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Increase in South China Sea Naval Activity Expected to Provoke Beijing

FILE - A Royal Australian Navy guided-missile frigate (L) sails with three US Navy ships in the South China Sea, April 18, 2020. (US Navy photo)

An increase in world naval activity in the disputed South China Sea will prompt the strategic waterway’s largest claimant, Beijing, to send more of its own ships as a way of showing others it won’t retreat, experts say.

Two Indian navy warships and a Vietnamese navy frigate held exercises last week that started at a port in Vietnam and extended into firing drills and helicopter moves further at sea, the Indian Defense Ministry said on its website. It said the exercises were “in continuation with ongoing deployment of Indian Navy ships in the South China Sea” and “would be another step towards strengthening India-Vietnam defense relations.”

Among other exercises in or near the sea, a Royal Canadian Navy warship joined Australian, Japanese and U.S. naval vessels for a coordinated workout in January. Ships from Australia, India, Japan and the United States scheduled their annual Malabar exercises near Guam – the U.S. territory closest to Asia – for August 26-29.

Since about the start of the year, warships from eight countries with no actual maritime claims have passed through or near the South China Sea.

China claims about 90% of the 3.5 million-square-kilometer sea, overlapping waters five other governments also claim. Chinese officials point to maritime documents dating back to dynastic times as support for their claim. The others cite a United Nations convention on sea usage.

People’s Liberation Army Navy ships are expected to travel the sea more often and step up the frequency of exercises, scholars believe. China already held naval exercises near its southern coast this month, following a round in January and another in March.

Officials in Beijing have indicated they hold exercises largely in response to U.S. movements. The People's Liberation Army Southern Theater Command "will always remain on high alert" and "resolutely safeguard" China's sovereignty, a senior colonel said in August last year after it had "warned off" a U.S. guided-missile destroyer.

China fears the dispute is becoming more “internationalized” because of the spike in foreign navy operations and that it has lost its clout to discuss sovereignty disputes one-on-one with other Asian states, said Yun Sun, senior fellow and co-director of the East Asia program at the Stimson Center in Washington.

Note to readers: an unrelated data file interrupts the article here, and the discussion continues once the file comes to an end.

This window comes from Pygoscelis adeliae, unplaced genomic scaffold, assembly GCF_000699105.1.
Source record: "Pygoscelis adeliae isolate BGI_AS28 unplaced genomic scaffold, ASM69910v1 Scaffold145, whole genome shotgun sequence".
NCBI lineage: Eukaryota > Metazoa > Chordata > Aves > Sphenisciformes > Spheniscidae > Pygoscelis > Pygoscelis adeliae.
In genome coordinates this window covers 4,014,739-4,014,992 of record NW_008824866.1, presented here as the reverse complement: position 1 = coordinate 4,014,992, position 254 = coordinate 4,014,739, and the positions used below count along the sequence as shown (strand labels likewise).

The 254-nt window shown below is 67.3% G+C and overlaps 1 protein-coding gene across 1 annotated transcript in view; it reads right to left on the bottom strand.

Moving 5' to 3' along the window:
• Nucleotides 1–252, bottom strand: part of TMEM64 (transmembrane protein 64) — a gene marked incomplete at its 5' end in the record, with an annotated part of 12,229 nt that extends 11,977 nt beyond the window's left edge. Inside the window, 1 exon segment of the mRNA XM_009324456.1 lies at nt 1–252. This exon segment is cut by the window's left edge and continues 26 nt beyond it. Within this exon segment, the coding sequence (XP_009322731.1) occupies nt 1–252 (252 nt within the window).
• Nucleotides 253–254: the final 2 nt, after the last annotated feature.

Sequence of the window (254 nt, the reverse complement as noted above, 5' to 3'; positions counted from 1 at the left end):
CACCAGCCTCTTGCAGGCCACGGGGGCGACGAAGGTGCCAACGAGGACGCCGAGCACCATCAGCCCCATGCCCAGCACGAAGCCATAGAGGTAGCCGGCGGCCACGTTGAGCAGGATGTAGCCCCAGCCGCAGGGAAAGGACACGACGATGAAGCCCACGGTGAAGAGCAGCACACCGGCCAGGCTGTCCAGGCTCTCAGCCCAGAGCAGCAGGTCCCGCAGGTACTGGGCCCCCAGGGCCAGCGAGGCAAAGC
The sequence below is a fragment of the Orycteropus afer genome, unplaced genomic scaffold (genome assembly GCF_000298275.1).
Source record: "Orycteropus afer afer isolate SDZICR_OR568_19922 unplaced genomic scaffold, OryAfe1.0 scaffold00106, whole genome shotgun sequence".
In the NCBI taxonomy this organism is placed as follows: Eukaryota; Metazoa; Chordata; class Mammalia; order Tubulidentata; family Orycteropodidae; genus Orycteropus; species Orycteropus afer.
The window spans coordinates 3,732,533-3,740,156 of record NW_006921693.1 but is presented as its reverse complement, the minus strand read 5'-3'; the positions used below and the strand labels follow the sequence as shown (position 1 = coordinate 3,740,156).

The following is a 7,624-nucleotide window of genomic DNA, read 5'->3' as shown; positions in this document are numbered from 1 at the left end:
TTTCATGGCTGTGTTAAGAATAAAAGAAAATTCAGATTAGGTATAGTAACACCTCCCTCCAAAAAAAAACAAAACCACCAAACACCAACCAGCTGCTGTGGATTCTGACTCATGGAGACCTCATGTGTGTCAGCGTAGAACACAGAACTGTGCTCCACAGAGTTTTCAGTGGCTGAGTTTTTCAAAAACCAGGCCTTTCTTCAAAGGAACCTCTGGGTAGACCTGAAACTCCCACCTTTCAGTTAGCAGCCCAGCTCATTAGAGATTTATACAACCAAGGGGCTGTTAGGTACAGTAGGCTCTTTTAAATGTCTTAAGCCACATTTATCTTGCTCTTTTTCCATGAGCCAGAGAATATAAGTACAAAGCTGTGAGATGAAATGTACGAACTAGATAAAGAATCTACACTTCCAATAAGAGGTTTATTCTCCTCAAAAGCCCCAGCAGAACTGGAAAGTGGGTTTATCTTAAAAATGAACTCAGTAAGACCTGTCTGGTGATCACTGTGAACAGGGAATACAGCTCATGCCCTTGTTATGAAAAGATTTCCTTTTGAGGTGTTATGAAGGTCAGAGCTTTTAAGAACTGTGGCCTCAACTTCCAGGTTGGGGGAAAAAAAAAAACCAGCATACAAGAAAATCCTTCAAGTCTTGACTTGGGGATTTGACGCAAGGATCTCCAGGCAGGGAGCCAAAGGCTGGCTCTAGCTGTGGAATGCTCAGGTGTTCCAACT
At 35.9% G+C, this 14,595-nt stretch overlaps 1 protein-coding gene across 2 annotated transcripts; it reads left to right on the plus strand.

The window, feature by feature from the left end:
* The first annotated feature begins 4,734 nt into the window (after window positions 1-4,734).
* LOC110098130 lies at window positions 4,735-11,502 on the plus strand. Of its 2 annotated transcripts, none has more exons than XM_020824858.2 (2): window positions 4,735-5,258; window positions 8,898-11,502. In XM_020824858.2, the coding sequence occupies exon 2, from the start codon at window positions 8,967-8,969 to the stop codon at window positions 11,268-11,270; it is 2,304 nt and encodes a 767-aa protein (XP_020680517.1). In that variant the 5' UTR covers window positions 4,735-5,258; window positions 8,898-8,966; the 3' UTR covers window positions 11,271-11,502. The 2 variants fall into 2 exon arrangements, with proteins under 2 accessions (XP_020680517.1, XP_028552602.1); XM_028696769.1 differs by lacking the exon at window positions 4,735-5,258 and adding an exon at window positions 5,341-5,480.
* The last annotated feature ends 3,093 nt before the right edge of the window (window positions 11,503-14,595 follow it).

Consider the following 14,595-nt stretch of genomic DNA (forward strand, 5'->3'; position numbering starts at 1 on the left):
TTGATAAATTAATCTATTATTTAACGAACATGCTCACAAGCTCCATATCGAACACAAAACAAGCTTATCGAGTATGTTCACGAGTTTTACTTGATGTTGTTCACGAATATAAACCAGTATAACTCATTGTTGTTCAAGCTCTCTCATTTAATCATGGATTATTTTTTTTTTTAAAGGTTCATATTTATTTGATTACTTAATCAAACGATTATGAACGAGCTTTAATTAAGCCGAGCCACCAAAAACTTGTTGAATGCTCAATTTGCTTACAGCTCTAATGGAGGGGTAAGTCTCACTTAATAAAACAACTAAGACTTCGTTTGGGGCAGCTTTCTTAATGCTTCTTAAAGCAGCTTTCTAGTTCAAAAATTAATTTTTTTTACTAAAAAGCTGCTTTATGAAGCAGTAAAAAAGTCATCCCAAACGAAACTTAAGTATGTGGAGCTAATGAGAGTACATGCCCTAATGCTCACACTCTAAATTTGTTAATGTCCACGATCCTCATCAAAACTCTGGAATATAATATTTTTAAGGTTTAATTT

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Brunei, Malaysia, the Philippines, Taiwan and Vietnam – all militarily weaker than China – lay claims in the sea. They value the sea for its fisheries, undersea fossil fuel reserves and marine shipping lanes. Vietnam and the Philippines have spoken out against China's ship movement and land reclamation at disputed islets.

“The more foreign vessels, the more need that China will identify for military exercises to show it’s not scared [and] it’s vigorously using military capability to define and defend national interests,” Sun said.

China will probably react to each foreign exercise with something comparable, though actual clashes are unlikely, said Jay Batongbacal, international maritime affairs professor at the University of the Philippines in Quezon City.

“What happens after these [foreign] ships come into the South China Sea really depends on China’s reaction, because always China tends to overreact to every vessel passage in the South China Sea,” he said.

Countries from outside the region often pair their exercises with statements opposing a single country’s control of the whole sea, another irritant to Beijing.

The Southeast Asian maritime claimants now “have some leverage” and are “not taking on China alone,” Sun said. A country such as Vietnam might now feel “emboldened” to step up its drilling for undersea oil and gas, she said.

“It is gradually offsetting China’s dominance in the region and also offsetting or attacking China’s hegemonic desire in that part of the world,” Sun said.

China would bolster its own exercises along with diplomatic protests against the non-Asian naval exercises, said Shariman Lockman, senior foreign policy and security studies analyst with the Institute of Strategic and International Studies in Malaysia. The country is likely to “act professionally” to avoid any wider conflict, though, he said.

“They will make a lot of noise,” Lockman said. “They will react. But I think they are also wary about prompting anything bigger.”